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AbstractBackground:Hoarding disorder (HD) can be understood through the cognitive behavioural model in the context of vulnerability factors (for example, personality traits, co-morbidities, traumatic life events) and beliefs about possessions (for example, identity, emotional attachment, memory, utility). Less is known about the strength of these hypothesised beliefs, or how they interact within the hoarding population, with researchers suggesting that specifying beliefs would improve treatment outcomes.Aim:The current study explored beliefs in HD, utilising Q-methodology to explore both categories of beliefs and the interactions between these. Moreover, Q-methodology allowed for comparison of the individuals endorsing specific categories of beliefs.Method:A comprehensive list of beliefs about possessions was developed. Thirty-two adults with clinically significant levels of HD completed a Q-sort task, alongside measures of proposed vulnerabilities, including co-morbidity, trauma and attachment style.Results:Q-factor analysis produced four profiles consisting of groups of participants who endorsed the same beliefs and had shared characteristics: (1) ‘Expression of identity’, (2) ‘Responsibility and morality’, (3) ‘Stability and predictability’, and (4) ‘Objects as emotional and meaningful beings’.Discussion:The profiles were distinguished by different categories of beliefs and co-morbid symptoms, suggesting that more targeted assessment tools and interventions would be beneficial to account for this heterogeneity within the clinical population. In particular, beliefs about identity and self-concept formed the largest profile, and beliefs about stability and predictability introduce a novel category of beliefs.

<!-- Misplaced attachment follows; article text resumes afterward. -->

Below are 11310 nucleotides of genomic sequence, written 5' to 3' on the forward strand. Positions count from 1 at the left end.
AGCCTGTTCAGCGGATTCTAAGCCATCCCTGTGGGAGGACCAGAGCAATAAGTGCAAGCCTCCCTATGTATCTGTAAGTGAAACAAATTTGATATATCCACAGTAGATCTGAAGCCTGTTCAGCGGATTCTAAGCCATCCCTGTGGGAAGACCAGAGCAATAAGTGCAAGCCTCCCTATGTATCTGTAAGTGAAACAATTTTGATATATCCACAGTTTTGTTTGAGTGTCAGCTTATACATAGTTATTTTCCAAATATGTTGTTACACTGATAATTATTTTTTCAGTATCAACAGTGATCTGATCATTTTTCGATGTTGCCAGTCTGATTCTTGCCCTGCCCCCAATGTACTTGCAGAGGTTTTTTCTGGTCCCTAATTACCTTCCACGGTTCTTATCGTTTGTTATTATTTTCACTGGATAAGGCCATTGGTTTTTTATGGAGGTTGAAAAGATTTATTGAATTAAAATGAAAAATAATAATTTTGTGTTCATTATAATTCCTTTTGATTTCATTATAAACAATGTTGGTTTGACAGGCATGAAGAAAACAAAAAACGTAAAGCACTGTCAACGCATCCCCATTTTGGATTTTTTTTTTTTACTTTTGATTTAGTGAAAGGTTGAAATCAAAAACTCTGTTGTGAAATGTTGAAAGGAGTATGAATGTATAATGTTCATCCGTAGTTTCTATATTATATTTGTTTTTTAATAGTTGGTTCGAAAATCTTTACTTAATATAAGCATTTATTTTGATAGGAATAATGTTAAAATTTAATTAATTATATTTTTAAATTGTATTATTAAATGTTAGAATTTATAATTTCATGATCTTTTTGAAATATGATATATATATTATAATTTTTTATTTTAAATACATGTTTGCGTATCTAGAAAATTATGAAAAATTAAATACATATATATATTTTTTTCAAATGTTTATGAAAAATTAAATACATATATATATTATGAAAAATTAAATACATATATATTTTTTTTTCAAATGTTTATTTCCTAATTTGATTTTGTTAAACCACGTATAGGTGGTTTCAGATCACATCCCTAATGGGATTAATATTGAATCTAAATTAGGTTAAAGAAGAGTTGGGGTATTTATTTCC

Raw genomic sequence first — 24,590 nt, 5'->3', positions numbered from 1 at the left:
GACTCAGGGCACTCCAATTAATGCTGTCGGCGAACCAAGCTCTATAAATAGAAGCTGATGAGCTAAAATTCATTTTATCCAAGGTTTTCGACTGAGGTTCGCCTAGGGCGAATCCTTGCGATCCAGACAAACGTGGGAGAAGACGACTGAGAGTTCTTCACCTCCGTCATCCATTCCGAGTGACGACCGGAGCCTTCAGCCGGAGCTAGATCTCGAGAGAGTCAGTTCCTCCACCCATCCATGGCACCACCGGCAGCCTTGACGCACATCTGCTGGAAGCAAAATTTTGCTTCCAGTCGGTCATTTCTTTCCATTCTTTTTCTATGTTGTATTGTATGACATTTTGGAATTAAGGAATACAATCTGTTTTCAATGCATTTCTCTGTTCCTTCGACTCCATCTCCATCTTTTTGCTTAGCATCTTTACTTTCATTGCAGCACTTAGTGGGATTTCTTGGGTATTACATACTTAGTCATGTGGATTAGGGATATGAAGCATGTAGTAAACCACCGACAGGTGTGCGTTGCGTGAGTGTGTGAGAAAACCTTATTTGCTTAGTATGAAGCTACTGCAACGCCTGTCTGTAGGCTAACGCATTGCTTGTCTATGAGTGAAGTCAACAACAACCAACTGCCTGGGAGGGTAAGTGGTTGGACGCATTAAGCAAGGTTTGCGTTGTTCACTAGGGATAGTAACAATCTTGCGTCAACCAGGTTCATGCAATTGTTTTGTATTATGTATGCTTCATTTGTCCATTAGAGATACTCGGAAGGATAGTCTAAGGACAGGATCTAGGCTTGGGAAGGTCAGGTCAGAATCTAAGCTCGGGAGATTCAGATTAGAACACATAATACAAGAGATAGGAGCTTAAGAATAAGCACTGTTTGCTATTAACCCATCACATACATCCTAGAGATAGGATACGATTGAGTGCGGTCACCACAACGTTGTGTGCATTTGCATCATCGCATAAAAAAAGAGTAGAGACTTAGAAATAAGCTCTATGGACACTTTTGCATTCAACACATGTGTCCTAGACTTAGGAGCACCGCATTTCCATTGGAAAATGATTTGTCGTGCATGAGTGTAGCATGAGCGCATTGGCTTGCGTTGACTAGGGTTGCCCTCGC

Original publication




Journal article


Behavioural and Cognitive Psychotherapy


Cambridge University Press (CUP)

Publication Date





538 - 555